Politicians Join Open-Borders Protesters, Get Arrested
By David Jaroslav | July 6, 2018
The recent media hysteria over “family separation” at the U.S. border, and the protests that in many places have called for the abolition of Immigration and Customs Enforcement (ICE), have provided great platforms for local open-borders politicians to grandstand, virtue-signal, and raise their profiles in support of illegal aliens. In some cases, they evidently believe the best way to accomplish that is to break the law themselves and get arrested.
On June 29, Minnesota State Senator Patricia Torres Ray (D-Minneapolis) was arrested protesting General Dynamics for its tenuous connections to immigration enforcement: several of the protesters locked themselves in cages in front of the company’s offices and were told to disperse prior to being arrested for trespassing. Probably not coincidentally, Torres Ray is running to replace Congressman and Democratic National Committee Deputy Chairman Keith Ellison, who proudly wore a T-shirt proclaiming “I don’t believe in borders” and is now seeking to become Minnesota’s next Attorney General.
Less than a week later, on July 2, Los Angeles City Councilman Michael Bonin (D-District 11) was arrested with 17 other protesters for blocking the entrance to ICE’s local detention center. Before being arrested, Bonin took the opportunity to rant to the media about “trauma” and “internment camps,” and to call President Trump “evil” and “the kidnapper-in-chief.”
These aren’t the first times state and local politicians have been arrested during immigration-related protests, though with two in less than a week the practice might be getting more common. On March 5, Arizona State Representative Isela Blanc (D-Tempe) was arrested by the U.S. Capitol Police in Washington, DC, for blocking the street with fellow protestors supporting “DACA,” while back in January, New York City Council members Jumaane Williams (D-Brooklyn) and Ydanis Rodriguez (D-Manhattan) were arrested for blocking the path of an ambulance while protesting ICE’s arrest of an illegal-alien “activist.” In that case, New York City Council speaker, Corey D. Johnson may have best expressed the upside-down mentality of the lawbreaking politicians when he “accused NYPD officers and US federal law enforcement agents of acting violently during the protest action” for simply arresting people who had committed crimes.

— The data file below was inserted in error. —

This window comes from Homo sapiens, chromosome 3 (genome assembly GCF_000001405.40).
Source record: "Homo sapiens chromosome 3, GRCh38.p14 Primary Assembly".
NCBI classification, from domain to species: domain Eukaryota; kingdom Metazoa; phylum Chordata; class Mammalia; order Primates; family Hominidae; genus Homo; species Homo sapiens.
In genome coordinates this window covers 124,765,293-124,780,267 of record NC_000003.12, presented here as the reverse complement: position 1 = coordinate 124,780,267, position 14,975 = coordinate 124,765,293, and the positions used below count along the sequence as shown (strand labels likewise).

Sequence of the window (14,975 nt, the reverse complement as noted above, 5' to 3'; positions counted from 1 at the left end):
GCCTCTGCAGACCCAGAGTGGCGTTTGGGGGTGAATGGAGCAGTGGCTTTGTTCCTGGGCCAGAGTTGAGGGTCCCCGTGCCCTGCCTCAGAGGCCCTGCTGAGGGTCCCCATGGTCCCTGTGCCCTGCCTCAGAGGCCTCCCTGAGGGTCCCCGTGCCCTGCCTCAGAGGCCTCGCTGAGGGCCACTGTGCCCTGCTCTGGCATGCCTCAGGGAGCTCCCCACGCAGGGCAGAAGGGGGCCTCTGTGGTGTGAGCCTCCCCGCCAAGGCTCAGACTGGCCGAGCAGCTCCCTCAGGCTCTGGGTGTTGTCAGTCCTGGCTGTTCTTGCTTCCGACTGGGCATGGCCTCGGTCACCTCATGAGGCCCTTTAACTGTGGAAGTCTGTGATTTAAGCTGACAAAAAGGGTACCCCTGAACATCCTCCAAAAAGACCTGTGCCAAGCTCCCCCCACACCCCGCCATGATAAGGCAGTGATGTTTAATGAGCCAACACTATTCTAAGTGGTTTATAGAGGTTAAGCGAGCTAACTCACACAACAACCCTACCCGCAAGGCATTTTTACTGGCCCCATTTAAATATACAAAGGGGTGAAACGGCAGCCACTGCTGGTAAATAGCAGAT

The media doesn’t appear curious to follow up on what actually happens with these cases after arrest, even though the crimes may have posed real dangers. But state and local officials who get arrested must not be looking at the prospect of serious penalties from friendly local prosecutors, or it’d probably get reported on. So they’re able to look like courageous heroes in their own minds and those of their supporters without serious consequences, which is much like how they themselves treat illegal aliens.
By contrast, elected officials who actually support the rule of law don’t ever appear to break the law and get arrested in protests supporting their position. Yet in the Orwellian view of the lawbreakers, as epitomized by the New York City Council Speaker’s statements, supporting enforcing the law is itself “violence,” while breaking it is apparently some kind of moral imperative. This dangerous attitude would lead ultimately to anarchy and the total breakdown of a self-governing republic.